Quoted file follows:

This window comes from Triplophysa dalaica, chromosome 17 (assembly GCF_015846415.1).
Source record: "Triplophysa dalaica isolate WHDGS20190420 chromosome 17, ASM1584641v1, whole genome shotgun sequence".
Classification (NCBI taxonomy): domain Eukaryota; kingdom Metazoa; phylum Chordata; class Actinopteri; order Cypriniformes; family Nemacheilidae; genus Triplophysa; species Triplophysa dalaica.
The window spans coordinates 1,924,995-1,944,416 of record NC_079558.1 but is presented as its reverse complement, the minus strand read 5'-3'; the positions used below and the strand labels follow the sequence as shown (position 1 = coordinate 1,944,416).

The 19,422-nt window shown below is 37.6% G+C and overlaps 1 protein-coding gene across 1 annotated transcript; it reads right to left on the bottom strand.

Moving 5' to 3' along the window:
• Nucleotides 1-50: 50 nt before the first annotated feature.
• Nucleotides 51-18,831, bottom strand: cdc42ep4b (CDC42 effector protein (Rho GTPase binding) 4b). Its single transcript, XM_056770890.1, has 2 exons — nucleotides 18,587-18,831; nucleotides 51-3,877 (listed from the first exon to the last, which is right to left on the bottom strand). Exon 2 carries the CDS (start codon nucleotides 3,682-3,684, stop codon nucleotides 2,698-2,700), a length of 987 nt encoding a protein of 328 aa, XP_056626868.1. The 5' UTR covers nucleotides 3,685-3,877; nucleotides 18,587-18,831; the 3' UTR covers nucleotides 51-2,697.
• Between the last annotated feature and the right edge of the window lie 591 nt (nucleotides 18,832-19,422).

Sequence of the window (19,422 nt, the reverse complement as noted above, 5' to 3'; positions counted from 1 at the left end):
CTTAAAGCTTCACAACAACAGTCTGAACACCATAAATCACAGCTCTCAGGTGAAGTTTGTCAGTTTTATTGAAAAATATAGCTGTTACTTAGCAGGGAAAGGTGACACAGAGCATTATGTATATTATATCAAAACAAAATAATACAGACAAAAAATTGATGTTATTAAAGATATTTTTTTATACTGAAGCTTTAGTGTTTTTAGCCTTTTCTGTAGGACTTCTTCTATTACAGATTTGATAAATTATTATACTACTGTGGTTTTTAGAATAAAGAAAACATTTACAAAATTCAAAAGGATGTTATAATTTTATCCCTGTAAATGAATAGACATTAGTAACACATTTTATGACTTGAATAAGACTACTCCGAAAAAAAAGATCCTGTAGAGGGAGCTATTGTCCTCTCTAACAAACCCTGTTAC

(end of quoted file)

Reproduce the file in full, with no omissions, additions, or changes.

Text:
This window comes from Triplophysa dalaica, chromosome 17 (assembly GCF_015846415.1).
Source record: "Triplophysa dalaica isolate WHDGS20190420 chromosome 17, ASM1584641v1, whole genome shotgun sequence".
Classification (NCBI taxonomy): domain Eukaryota; kingdom Metazoa; phylum Chordata; class Actinopteri; order Cypriniformes; family Nemacheilidae; genus Triplophysa; species Triplophysa dalaica.
The window spans coordinates 1,924,995-1,944,416 of record NC_079558.1 but is presented as its reverse complement, the minus strand read 5'-3'; the positions used below and the strand labels follow the sequence as shown (position 1 = coordinate 1,944,416).

The 19,422-nt window shown below is 37.6% G+C and overlaps 1 protein-coding gene across 1 annotated transcript; it reads right to left on the bottom strand.

Moving 5' to 3' along the window:
• Nucleotides 1-50: 50 nt before the first annotated feature.
• Nucleotides 51-18,831, bottom strand: cdc42ep4b (CDC42 effector protein (Rho GTPase binding) 4b). Its single transcript, XM_056770890.1, has 2 exons — nucleotides 18,587-18,831; nucleotides 51-3,877 (listed from the first exon to the last, which is right to left on the bottom strand). Exon 2 carries the CDS (start codon nucleotides 3,682-3,684, stop codon nucleotides 2,698-2,700), a length of 987 nt encoding a protein of 328 aa, XP_056626868.1. The 5' UTR covers nucleotides 3,685-3,877; nucleotides 18,587-18,831; the 3' UTR covers nucleotides 51-2,697.
• Between the last annotated feature and the right edge of the window lie 591 nt (nucleotides 18,832-19,422).

Sequence of the window (19,422 nt, the reverse complement as noted above, 5' to 3'; positions counted from 1 at the left end):
CTTAAAGCTTCACAACAACAGTCTGAACACCATAAATCACAGCTCTCAGGTGAAGTTTGTCAGTTTTATTGAAAAATATAGCTGTTACTTAGCAGGGAAAGGTGACACAGAGCATTATGTATATTATATCAAAACAAAATAATACAGACAAAAAATTGATGTTATTAAAGATATTTTTTTATACTGAAGCTTTAGTGTTTTTAGCCTTTTCTGTAGGACTTCTTCTATTACAGATTTGATAAATTATTATACTACTGTGGTTTTTAGAATAAAGAAAACATTTACAAAATTCAAAAGGATGTTATAATTTTATCCCTGTAAATGAATAGACATTAGTAACACATTTTATGACTTGAATAAGACTACTCCGAAAAAAAAGATCCTGTAGAGGGAGCTATTGTCCTCTCTAACAAACCCTGTTAC